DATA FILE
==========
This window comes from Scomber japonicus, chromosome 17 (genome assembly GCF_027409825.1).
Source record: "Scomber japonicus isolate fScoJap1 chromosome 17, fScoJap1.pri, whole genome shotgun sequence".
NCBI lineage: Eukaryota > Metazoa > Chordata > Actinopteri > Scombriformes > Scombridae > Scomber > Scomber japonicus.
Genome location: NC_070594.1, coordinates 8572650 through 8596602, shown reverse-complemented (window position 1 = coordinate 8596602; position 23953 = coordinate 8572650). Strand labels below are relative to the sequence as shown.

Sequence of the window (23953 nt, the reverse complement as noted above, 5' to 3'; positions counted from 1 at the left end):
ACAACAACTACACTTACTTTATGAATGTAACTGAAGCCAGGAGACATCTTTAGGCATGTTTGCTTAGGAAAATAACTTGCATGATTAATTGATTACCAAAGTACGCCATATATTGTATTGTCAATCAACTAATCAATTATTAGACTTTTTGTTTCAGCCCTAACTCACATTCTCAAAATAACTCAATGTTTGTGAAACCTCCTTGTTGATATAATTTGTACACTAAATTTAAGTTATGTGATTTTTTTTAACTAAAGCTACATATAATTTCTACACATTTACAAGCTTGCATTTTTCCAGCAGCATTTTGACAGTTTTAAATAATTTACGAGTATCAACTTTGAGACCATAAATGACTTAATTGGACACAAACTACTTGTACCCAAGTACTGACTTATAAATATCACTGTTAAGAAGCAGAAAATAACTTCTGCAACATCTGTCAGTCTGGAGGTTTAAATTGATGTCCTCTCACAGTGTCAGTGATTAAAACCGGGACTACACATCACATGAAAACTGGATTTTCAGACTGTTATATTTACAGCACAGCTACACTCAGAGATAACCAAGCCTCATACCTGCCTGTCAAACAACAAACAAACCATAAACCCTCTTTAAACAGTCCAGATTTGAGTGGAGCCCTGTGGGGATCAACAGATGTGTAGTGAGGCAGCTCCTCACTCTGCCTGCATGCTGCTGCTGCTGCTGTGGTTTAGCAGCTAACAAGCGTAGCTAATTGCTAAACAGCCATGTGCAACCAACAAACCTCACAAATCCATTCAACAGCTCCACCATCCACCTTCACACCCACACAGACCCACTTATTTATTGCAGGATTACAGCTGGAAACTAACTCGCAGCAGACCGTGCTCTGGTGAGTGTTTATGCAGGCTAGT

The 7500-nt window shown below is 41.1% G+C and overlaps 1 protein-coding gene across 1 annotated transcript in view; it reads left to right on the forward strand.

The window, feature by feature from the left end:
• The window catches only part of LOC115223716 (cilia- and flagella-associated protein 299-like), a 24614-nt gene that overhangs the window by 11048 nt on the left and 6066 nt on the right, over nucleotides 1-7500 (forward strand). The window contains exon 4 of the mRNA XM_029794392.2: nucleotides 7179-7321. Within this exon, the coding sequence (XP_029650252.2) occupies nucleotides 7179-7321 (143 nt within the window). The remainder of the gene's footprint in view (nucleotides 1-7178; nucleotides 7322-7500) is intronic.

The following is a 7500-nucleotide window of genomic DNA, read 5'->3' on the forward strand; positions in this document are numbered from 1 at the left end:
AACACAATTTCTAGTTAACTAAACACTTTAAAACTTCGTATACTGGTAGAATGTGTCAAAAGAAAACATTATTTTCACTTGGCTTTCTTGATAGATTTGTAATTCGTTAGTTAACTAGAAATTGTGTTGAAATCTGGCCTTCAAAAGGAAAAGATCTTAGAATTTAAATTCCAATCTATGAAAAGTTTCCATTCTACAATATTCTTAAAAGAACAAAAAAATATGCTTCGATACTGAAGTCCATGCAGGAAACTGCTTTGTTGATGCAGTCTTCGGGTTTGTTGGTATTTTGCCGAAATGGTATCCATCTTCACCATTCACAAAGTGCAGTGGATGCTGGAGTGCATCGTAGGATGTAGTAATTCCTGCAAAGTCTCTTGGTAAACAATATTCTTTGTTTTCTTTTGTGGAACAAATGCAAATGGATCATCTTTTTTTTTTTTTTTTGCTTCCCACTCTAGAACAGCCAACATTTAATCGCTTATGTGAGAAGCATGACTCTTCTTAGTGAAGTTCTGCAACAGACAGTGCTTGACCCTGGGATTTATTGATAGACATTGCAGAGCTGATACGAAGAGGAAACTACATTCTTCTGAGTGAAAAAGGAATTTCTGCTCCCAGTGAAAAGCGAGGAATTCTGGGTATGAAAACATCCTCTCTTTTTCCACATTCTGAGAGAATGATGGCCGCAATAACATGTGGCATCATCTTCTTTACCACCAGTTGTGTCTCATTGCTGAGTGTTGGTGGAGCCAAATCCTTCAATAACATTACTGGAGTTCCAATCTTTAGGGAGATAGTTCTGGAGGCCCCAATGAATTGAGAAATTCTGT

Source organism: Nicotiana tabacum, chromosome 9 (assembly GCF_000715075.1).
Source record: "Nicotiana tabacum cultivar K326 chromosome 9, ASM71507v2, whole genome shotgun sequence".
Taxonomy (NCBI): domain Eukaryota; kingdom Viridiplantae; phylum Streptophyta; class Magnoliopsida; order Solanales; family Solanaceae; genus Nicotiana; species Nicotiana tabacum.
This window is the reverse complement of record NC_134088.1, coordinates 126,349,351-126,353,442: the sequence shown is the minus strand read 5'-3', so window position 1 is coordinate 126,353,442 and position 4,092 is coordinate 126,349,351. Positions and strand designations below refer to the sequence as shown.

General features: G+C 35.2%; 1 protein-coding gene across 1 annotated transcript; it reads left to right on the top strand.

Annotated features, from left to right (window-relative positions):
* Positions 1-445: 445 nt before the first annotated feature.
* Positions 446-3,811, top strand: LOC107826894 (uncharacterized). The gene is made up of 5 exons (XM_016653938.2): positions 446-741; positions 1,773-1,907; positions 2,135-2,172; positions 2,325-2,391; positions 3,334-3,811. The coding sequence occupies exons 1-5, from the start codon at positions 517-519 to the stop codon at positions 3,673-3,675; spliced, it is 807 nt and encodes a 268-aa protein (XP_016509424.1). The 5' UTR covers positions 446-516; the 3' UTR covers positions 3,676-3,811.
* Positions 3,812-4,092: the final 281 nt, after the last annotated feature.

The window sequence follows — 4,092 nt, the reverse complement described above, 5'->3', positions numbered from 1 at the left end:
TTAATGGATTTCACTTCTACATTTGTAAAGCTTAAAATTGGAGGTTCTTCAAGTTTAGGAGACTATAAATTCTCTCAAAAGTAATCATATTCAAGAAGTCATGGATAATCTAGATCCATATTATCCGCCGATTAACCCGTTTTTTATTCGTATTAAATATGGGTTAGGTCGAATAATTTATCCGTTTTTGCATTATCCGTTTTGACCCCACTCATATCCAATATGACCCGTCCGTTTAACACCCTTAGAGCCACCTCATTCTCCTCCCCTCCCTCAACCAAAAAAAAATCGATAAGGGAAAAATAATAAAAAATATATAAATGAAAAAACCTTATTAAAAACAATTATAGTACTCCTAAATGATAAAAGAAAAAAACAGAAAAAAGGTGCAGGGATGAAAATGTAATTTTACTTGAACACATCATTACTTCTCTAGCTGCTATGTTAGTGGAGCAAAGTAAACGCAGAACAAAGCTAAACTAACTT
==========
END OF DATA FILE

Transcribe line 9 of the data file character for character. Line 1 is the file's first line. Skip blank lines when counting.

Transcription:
• The window catches only part of LOC115223716 (cilia- and flagella-associated protein 299-like), a 24614-nt gene that overhangs the window by 11048 nt on the left and 6066 nt on the right, over nucleotides 1-7500 (forward strand). The window contains exon 4 of the mRNA XM_029794392.2: nucleotides 7179-7321. Within this exon, the coding sequence (XP_029650252.2) occupies nucleotides 7179-7321 (143 nt within the window). The remainder of the gene's footprint in view (nucleotides 1-7178; nucleotides 7322-7500) is intronic.